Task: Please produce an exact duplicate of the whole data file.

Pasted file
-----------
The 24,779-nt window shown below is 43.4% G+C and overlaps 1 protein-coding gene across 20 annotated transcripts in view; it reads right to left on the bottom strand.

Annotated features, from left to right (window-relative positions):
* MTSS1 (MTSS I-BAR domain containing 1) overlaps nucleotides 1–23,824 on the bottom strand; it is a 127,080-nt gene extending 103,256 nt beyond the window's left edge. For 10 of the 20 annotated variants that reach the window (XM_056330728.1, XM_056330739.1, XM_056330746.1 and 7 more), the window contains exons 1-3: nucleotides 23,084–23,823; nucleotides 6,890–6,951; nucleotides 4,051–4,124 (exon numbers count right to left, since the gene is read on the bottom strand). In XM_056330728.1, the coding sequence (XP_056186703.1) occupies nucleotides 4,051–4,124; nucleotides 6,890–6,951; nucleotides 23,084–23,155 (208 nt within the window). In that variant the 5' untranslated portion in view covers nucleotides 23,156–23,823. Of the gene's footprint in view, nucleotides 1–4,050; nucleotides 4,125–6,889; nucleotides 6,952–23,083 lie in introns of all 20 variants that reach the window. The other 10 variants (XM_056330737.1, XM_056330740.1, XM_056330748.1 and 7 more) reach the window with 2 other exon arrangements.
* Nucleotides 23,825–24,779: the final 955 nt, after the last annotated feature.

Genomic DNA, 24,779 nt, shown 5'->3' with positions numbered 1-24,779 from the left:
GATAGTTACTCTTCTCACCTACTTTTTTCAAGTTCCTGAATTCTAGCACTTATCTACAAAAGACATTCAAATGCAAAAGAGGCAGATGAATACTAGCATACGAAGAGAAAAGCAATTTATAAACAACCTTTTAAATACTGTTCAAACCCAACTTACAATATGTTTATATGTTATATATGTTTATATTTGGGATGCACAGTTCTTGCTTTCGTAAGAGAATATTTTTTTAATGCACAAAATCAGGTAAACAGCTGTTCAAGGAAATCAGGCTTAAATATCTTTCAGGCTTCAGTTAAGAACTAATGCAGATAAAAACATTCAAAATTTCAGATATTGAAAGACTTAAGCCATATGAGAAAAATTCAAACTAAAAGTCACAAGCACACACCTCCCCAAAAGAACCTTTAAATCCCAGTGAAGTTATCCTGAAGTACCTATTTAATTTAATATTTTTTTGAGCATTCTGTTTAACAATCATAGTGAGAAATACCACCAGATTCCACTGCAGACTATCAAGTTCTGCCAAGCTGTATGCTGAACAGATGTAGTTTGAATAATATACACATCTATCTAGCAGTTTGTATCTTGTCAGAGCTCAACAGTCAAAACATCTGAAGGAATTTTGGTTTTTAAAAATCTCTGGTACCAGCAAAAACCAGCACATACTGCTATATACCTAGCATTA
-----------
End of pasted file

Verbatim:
The 24,779-nt window shown below is 43.4% G+C and overlaps 1 protein-coding gene across 20 annotated transcripts in view; it reads right to left on the bottom strand.

Annotated features, from left to right (window-relative positions):
* MTSS1 (MTSS I-BAR domain containing 1) overlaps nucleotides 1–23,824 on the bottom strand; it is a 127,080-nt gene extending 103,256 nt beyond the window's left edge. For 10 of the 20 annotated variants that reach the window (XM_056330728.1, XM_056330739.1, XM_056330746.1 and 7 more), the window contains exons 1-3: nucleotides 23,084–23,823; nucleotides 6,890–6,951; nucleotides 4,051–4,124 (exon numbers count right to left, since the gene is read on the bottom strand). In XM_056330728.1, the coding sequence (XP_056186703.1) occupies nucleotides 4,051–4,124; nucleotides 6,890–6,951; nucleotides 23,084–23,155 (208 nt within the window). In that variant the 5' untranslated portion in view covers nucleotides 23,156–23,823. Of the gene's footprint in view, nucleotides 1–4,050; nucleotides 4,125–6,889; nucleotides 6,952–23,083 lie in introns of all 20 variants that reach the window. The other 10 variants (XM_056330737.1, XM_056330740.1, XM_056330748.1 and 7 more) reach the window with 2 other exon arrangements.
* Nucleotides 23,825–24,779: the final 955 nt, after the last annotated feature.

Genomic DNA, 24,779 nt, shown 5'->3' with positions numbered 1-24,779 from the left:
GATAGTTACTCTTCTCACCTACTTTTTTCAAGTTCCTGAATTCTAGCACTTATCTACAAAAGACATTCAAATGCAAAAGAGGCAGATGAATACTAGCATACGAAGAGAAAAGCAATTTATAAACAACCTTTTAAATACTGTTCAAACCCAACTTACAATATGTTTATATGTTATATATGTTTATATTTGGGATGCACAGTTCTTGCTTTCGTAAGAGAATATTTTTTTAATGCACAAAATCAGGTAAACAGCTGTTCAAGGAAATCAGGCTTAAATATCTTTCAGGCTTCAGTTAAGAACTAATGCAGATAAAAACATTCAAAATTTCAGATATTGAAAGACTTAAGCCATATGAGAAAAATTCAAACTAAAAGTCACAAGCACACACCTCCCCAAAAGAACCTTTAAATCCCAGTGAAGTTATCCTGAAGTACCTATTTAATTTAATATTTTTTTGAGCATTCTGTTTAACAATCATAGTGAGAAATACCACCAGATTCCACTGCAGACTATCAAGTTCTGCCAAGCTGTATGCTGAACAGATGTAGTTTGAATAATATACACATCTATCTAGCAGTTTGTATCTTGTCAGAGCTCAACAGTCAAAACATCTGAAGGAATTTTGGTTTTTAAAAATCTCTGGTACCAGCAAAAACCAGCACATACTGCTATATACCTAGCATTA